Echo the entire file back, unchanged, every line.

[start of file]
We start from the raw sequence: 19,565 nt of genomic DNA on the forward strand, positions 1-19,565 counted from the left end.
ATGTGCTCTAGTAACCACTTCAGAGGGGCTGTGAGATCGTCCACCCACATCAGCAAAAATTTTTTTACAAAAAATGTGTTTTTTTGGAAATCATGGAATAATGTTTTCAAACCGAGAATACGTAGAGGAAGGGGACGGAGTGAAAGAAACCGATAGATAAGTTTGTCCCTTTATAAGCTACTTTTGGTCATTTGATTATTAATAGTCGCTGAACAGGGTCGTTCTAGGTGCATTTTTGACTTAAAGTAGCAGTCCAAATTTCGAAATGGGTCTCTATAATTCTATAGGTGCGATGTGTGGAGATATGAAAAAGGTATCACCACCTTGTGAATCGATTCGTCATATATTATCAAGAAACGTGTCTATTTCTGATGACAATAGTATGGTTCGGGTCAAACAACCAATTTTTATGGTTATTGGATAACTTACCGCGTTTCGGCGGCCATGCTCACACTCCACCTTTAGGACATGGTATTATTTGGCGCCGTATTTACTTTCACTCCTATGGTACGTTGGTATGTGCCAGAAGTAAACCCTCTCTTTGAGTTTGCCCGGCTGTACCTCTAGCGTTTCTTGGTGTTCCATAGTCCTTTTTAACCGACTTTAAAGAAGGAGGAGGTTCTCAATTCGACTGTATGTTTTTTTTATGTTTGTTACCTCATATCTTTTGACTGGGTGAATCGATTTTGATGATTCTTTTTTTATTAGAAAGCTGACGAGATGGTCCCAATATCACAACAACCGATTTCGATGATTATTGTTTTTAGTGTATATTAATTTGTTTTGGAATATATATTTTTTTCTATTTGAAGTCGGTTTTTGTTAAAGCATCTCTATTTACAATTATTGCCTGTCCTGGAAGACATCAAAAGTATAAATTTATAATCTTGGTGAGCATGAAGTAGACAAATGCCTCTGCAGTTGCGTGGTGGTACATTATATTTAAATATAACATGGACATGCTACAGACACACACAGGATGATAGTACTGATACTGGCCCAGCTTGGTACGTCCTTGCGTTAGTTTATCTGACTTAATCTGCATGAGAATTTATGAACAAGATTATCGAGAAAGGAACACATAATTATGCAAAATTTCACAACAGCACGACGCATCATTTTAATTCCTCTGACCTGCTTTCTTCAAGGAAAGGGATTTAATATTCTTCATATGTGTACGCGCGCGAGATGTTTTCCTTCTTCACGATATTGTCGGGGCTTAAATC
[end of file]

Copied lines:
We start from the raw sequence: 19,565 nt of genomic DNA on the forward strand, positions 1-19,565 counted from the left end.
ATGTGCTCTAGTAACCACTTCAGAGGGGCTGTGAGATCGTCCACCCACATCAGCAAAAATTTTTTTACAAAAAATGTGTTTTTTTGGAAATCATGGAATAATGTTTTCAAACCGAGAATACGTAGAGGAAGGGGACGGAGTGAAAGAAACCGATAGATAAGTTTGTCCCTTTATAAGCTACTTTTGGTCATTTGATTATTAATAGTCGCTGAACAGGGTCGTTCTAGGTGCATTTTTGACTTAAAGTAGCAGTCCAAATTTCGAAATGGGTCTCTATAATTCTATAGGTGCGATGTGTGGAGATATGAAAAAGGTATCACCACCTTGTGAATCGATTCGTCATATATTATCAAGAAACGTGTCTATTTCTGATGACAATAGTATGGTTCGGGTCAAACAACCAATTTTTATGGTTATTGGATAACTTACCGCGTTTCGGCGGCCATGCTCACACTCCACCTTTAGGACATGGTATTATTTGGCGCCGTATTTACTTTCACTCCTATGGTACGTTGGTATGTGCCAGAAGTAAACCCTCTCTTTGAGTTTGCCCGGCTGTACCTCTAGCGTTTCTTGGTGTTCCATAGTCCTTTTTAACCGACTTTAAAGAAGGAGGAGGTTCTCAATTCGACTGTATGTTTTTTTTATGTTTGTTACCTCATATCTTTTGACTGGGTGAATCGATTTTGATGATTCTTTTTTTATTAGAAAGCTGACGAGATGGTCCCAATATCACAACAACCGATTTCGATGATTATTGTTTTTAGTGTATATTAATTTGTTTTGGAATATATATTTTTTTCTATTTGAAGTCGGTTTTTGTTAAAGCATCTCTATTTACAATTATTGCCTGTCCTGGAAGACATCAAAAGTATAAATTTATAATCTTGGTGAGCATGAAGTAGACAAATGCCTCTGCAGTTGCGTGGTGGTACATTATATTTAAATATAACATGGACATGCTACAGACACACACAGGATGATAGTACTGATACTGGCCCAGCTTGGTACGTCCTTGCGTTAGTTTATCTGACTTAATCTGCATGAGAATTTATGAACAAGATTATCGAGAAAGGAACACATAATTATGCAAAATTTCACAACAGCACGACGCATCATTTTAATTCCTCTGACCTGCTTTCTTCAAGGAAAGGGATTTAATATTCTTCATATGTGTACGCGCGCGAGATGTTTTCCTTCTTCACGATATTGTCGGGGCTTAAATC